The Executive Secretary, Petroleum Products Pricing Regulatory Agency, Mr. Farouk Ahmed, has explained why the agency allocated 78 per cent of the total volume of 3.1 million metric tonnes of petrol import allocation for the first quarter to the Nigerian National Petroleum Corporation.
He said the decision was due to the inability of some oil marketers to meet previous import allocation quotas as a result of the difficulties they faced in accessing foreign exchange.
Ahmed, in a chat with journalists in Abuja, said, “We gave 78 per cent of the import allocation to the NNPC because we are sure that it can source for foreign exchange through crude oil sales to finance its importation. If we go back to recent historic trends, especially in the last six months, you will discover that most marketers have had difficulties in raising Letters of Credit due to lack of forex.”
He dismissed insinuations that the import allocation to the national oil firm was skewed to ease out private marketers from the business and to engender the NNPC monopoly.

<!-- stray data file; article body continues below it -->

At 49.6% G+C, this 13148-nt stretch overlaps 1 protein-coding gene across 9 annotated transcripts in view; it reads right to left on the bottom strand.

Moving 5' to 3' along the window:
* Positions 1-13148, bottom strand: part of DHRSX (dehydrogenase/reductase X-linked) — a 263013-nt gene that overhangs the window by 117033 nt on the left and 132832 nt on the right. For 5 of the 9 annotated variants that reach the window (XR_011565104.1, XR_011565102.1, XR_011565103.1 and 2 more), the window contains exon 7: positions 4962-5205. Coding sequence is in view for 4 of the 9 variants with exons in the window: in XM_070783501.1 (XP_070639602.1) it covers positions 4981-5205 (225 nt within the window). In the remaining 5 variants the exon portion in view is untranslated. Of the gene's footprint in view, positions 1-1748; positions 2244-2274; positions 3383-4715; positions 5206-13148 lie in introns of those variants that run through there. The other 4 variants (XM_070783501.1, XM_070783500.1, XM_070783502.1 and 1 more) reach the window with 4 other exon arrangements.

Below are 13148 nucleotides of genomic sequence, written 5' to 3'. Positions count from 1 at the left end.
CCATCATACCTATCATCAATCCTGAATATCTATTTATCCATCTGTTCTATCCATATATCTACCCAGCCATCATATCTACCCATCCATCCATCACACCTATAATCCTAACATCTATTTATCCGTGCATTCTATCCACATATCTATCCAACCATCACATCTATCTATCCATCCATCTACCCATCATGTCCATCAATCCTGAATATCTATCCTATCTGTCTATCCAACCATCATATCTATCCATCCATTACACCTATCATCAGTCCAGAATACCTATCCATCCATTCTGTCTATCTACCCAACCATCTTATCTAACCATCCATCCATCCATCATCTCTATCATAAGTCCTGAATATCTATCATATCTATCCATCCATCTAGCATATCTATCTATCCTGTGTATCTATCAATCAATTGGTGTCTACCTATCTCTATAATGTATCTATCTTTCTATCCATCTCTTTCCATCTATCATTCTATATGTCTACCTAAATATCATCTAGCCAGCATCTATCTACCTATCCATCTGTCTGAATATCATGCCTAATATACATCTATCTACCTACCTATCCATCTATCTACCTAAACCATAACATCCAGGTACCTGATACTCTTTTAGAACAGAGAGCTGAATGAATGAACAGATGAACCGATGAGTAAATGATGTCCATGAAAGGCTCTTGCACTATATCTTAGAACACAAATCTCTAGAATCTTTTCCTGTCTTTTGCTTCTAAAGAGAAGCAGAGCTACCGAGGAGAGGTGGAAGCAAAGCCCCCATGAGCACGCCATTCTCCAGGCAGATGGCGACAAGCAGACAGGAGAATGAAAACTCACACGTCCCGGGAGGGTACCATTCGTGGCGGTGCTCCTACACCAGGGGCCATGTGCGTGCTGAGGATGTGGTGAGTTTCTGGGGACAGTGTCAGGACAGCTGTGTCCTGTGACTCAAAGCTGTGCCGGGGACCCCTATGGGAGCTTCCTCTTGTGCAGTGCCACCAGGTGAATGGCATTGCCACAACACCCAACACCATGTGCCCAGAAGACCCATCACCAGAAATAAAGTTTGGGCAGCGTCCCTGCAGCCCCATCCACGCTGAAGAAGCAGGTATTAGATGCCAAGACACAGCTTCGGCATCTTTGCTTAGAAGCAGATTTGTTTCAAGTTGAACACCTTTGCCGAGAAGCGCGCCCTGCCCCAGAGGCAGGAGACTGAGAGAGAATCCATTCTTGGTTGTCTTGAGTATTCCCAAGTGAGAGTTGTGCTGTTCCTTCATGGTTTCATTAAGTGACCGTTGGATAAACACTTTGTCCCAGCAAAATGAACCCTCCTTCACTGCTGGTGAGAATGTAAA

“The whole idea is to give whatever possible support to the marketers in order to enable optimum service delivery, while ensuring stability in the system,” he said.
On the reported disparity in pump prices of fuel across the country, Ahmed noted that with the ongoing massive importation and distribution of petrol across the country by the NNPC, the issue of price disparity would disappear as supply had been intensified.
He said, “This problem is being tackled in two ways. Firstly, with the support of the Minister of State for Petroleum Resources, the PPPRA and DPR are working hard to ensure compliance. Secondly, once the product is abundantly available, it becomes a straight issue of supply and demand and competition for market share. That is the whole idea.
“What happened in the recent past was that some marketers were hoarding in anticipation of a price increase, but that did not happen; so, everybody is now releasing their stock into the market coupled with the massive importation by the NNPC. We are, indeed, hopeful that the worst days are over, although we still have to be a bit patient.”